Lumb, Marcus (2011) The Transcendence of Vulnerability During Relations between Men. In: Understanding the Social World Conference 2011, 13th - 15th July 2011, University of Huddersfield. (Unpublished)

Hegemonic masculinity is viewed by some scholars as granting and legitimating men’s subordination of women and marginalised groups of men (Connell, 2008). A criticism is that it seems to imply that all men are united in a deliberate attempt to subordinate these groups (New, 2001). It also ignores literature suggesting men predominantly demonstrate masculinity during relations between men (Phillips, 2007), and the unlikelihood of men’s multiple identities all constituting demonstrations of masculinity (Vogel et al, 2003).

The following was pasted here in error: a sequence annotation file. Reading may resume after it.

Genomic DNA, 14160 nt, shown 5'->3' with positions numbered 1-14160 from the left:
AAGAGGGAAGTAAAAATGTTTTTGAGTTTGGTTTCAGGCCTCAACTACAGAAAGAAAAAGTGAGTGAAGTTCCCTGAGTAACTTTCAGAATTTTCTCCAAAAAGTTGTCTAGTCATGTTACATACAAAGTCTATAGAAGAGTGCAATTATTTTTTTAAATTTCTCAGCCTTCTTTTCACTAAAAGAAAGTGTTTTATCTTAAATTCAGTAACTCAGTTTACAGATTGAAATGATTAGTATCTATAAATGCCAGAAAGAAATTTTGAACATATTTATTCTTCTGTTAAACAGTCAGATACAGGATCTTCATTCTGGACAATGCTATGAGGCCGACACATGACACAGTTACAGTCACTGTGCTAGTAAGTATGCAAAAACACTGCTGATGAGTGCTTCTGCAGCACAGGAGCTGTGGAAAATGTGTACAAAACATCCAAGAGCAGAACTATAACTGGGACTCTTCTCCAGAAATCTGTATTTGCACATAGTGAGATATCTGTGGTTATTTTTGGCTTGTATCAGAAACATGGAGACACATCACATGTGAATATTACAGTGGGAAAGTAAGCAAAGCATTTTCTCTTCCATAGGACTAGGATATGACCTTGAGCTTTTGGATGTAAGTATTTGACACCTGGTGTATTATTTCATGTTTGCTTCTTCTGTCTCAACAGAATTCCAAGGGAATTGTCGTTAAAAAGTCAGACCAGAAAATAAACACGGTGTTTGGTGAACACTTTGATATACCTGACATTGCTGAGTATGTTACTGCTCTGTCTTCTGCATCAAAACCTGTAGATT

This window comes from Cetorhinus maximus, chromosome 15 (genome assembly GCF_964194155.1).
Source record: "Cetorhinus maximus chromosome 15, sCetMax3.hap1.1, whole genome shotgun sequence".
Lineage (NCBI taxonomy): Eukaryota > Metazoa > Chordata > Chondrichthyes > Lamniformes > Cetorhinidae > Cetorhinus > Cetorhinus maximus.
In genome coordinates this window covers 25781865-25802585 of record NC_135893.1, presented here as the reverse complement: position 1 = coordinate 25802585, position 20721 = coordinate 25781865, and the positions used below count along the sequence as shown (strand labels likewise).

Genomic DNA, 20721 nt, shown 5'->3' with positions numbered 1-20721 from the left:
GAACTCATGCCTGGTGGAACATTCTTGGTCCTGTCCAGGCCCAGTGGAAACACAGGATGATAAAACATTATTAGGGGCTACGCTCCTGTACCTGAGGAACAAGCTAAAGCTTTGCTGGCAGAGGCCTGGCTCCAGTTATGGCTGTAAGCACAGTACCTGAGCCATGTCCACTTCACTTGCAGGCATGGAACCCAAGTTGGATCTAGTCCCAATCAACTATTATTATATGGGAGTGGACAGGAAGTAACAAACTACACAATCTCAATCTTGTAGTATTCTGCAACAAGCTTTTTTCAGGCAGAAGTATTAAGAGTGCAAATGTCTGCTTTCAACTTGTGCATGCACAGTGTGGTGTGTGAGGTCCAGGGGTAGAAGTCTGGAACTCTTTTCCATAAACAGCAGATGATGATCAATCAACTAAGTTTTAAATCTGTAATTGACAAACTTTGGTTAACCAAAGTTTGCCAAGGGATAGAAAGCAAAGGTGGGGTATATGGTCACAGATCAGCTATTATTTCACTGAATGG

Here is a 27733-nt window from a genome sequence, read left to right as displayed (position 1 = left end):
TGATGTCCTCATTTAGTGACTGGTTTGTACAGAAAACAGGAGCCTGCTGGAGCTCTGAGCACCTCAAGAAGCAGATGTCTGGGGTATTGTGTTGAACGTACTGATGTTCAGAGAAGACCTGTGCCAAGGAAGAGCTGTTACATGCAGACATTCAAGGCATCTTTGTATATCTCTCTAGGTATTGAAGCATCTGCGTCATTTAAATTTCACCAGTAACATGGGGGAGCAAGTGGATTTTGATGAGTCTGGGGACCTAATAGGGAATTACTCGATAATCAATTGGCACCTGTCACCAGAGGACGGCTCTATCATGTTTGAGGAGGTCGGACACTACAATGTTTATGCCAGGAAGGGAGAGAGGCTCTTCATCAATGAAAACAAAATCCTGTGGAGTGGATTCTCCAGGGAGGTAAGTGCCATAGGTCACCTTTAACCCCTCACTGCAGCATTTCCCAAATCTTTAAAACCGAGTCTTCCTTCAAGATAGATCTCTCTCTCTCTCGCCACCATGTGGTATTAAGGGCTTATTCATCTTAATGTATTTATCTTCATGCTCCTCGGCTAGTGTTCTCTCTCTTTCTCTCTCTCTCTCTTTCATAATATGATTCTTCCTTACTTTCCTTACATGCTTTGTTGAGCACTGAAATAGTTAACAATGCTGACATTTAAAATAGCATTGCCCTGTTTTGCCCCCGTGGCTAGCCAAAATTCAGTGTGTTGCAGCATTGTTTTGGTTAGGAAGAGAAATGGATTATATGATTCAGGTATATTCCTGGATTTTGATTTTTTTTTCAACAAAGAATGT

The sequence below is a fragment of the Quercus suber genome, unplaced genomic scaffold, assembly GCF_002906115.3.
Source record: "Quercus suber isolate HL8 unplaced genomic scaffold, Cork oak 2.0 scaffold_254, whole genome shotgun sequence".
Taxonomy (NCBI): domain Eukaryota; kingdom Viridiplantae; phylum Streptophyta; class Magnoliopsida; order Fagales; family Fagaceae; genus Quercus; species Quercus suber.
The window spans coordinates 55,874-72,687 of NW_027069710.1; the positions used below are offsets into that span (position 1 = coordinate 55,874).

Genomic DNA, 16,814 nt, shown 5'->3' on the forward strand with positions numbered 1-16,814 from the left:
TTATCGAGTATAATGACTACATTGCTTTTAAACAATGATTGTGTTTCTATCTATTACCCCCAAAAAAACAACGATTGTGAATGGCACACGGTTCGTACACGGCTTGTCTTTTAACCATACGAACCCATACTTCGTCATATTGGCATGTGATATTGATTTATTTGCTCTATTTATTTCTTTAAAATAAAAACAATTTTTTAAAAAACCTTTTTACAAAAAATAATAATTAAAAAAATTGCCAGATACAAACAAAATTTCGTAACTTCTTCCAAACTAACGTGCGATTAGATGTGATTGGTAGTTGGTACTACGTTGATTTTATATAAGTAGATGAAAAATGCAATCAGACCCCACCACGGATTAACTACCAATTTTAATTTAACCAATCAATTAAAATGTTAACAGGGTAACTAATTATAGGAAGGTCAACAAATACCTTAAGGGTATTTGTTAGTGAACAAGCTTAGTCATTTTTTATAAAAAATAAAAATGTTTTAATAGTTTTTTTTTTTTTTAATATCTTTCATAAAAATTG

This poster would propose the different perspective that heterosexual men, during relations between men, gravitate to a common notion of successful masculinity indicative of the transcendence of vulnerability. Rather than aiming to subordinate the aforementioned groups, men are individually motivated by the aim of avoiding subordination. Competing as rivals, men’s behaviours can be viewed to constitute individual fears of subordination rather than a united lust for power. This concurs with literature suggesting men’s individual demonstrations of masculinity are motivated by personal concerns of ostracism during relations between men (Phillips, 2007). The subordination of women could be viewed to emerge, not as a key goal, but as a by-product of this.

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